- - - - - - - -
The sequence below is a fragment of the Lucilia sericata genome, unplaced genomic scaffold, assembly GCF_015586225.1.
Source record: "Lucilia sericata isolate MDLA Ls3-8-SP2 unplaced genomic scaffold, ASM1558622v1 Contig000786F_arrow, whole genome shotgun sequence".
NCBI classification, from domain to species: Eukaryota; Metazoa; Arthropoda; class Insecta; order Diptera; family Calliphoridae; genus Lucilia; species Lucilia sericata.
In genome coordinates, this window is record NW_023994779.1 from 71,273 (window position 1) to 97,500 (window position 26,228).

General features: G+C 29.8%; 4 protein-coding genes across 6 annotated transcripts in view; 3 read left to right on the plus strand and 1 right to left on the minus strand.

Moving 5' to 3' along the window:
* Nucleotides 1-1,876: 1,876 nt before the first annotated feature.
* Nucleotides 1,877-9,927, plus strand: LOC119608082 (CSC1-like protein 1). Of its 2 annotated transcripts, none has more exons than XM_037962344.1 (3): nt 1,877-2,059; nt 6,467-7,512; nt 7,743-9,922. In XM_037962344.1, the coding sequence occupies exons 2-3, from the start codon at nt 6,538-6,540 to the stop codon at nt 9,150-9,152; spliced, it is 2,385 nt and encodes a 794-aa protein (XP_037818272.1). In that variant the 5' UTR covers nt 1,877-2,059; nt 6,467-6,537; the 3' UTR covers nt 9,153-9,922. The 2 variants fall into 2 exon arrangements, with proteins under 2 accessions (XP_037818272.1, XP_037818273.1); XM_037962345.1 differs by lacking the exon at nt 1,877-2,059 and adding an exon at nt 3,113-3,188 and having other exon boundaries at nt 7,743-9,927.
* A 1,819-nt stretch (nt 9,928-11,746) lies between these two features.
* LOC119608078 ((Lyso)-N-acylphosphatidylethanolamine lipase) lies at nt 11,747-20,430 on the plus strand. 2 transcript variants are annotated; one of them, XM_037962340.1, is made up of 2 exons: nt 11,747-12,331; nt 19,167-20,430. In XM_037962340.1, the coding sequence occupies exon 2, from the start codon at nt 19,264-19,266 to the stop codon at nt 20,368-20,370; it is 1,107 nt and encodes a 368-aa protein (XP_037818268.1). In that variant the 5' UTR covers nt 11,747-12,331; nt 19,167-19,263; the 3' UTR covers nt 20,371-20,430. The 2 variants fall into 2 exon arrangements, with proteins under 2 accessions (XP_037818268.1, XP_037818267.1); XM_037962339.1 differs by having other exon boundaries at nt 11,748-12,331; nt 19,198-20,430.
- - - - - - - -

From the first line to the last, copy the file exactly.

The sequence below is a fragment of the Lucilia sericata genome, unplaced genomic scaffold, assembly GCF_015586225.1.
Source record: "Lucilia sericata isolate MDLA Ls3-8-SP2 unplaced genomic scaffold, ASM1558622v1 Contig000786F_arrow, whole genome shotgun sequence".
NCBI classification, from domain to species: Eukaryota; Metazoa; Arthropoda; class Insecta; order Diptera; family Calliphoridae; genus Lucilia; species Lucilia sericata.
In genome coordinates, this window is record NW_023994779.1 from 71,273 (window position 1) to 97,500 (window position 26,228).

General features: G+C 29.8%; 4 protein-coding genes across 6 annotated transcripts in view; 3 read left to right on the plus strand and 1 right to left on the minus strand.

Moving 5' to 3' along the window:
* Nucleotides 1-1,876: 1,876 nt before the first annotated feature.
* Nucleotides 1,877-9,927, plus strand: LOC119608082 (CSC1-like protein 1). Of its 2 annotated transcripts, none has more exons than XM_037962344.1 (3): nt 1,877-2,059; nt 6,467-7,512; nt 7,743-9,922. In XM_037962344.1, the coding sequence occupies exons 2-3, from the start codon at nt 6,538-6,540 to the stop codon at nt 9,150-9,152; spliced, it is 2,385 nt and encodes a 794-aa protein (XP_037818272.1). In that variant the 5' UTR covers nt 1,877-2,059; nt 6,467-6,537; the 3' UTR covers nt 9,153-9,922. The 2 variants fall into 2 exon arrangements, with proteins under 2 accessions (XP_037818272.1, XP_037818273.1); XM_037962345.1 differs by lacking the exon at nt 1,877-2,059 and adding an exon at nt 3,113-3,188 and having other exon boundaries at nt 7,743-9,927.
* A 1,819-nt stretch (nt 9,928-11,746) lies between these two features.
* LOC119608078 ((Lyso)-N-acylphosphatidylethanolamine lipase) lies at nt 11,747-20,430 on the plus strand. 2 transcript variants are annotated; one of them, XM_037962340.1, is made up of 2 exons: nt 11,747-12,331; nt 19,167-20,430. In XM_037962340.1, the coding sequence occupies exon 2, from the start codon at nt 19,264-19,266 to the stop codon at nt 20,368-20,370; it is 1,107 nt and encodes a 368-aa protein (XP_037818268.1). In that variant the 5' UTR covers nt 11,747-12,331; nt 19,167-19,263; the 3' UTR covers nt 20,371-20,430. The 2 variants fall into 2 exon arrangements, with proteins under 2 accessions (XP_037818268.1, XP_037818267.1); XM_037962339.1 differs by having other exon boundaries at nt 11,748-12,331; nt 19,198-20,430.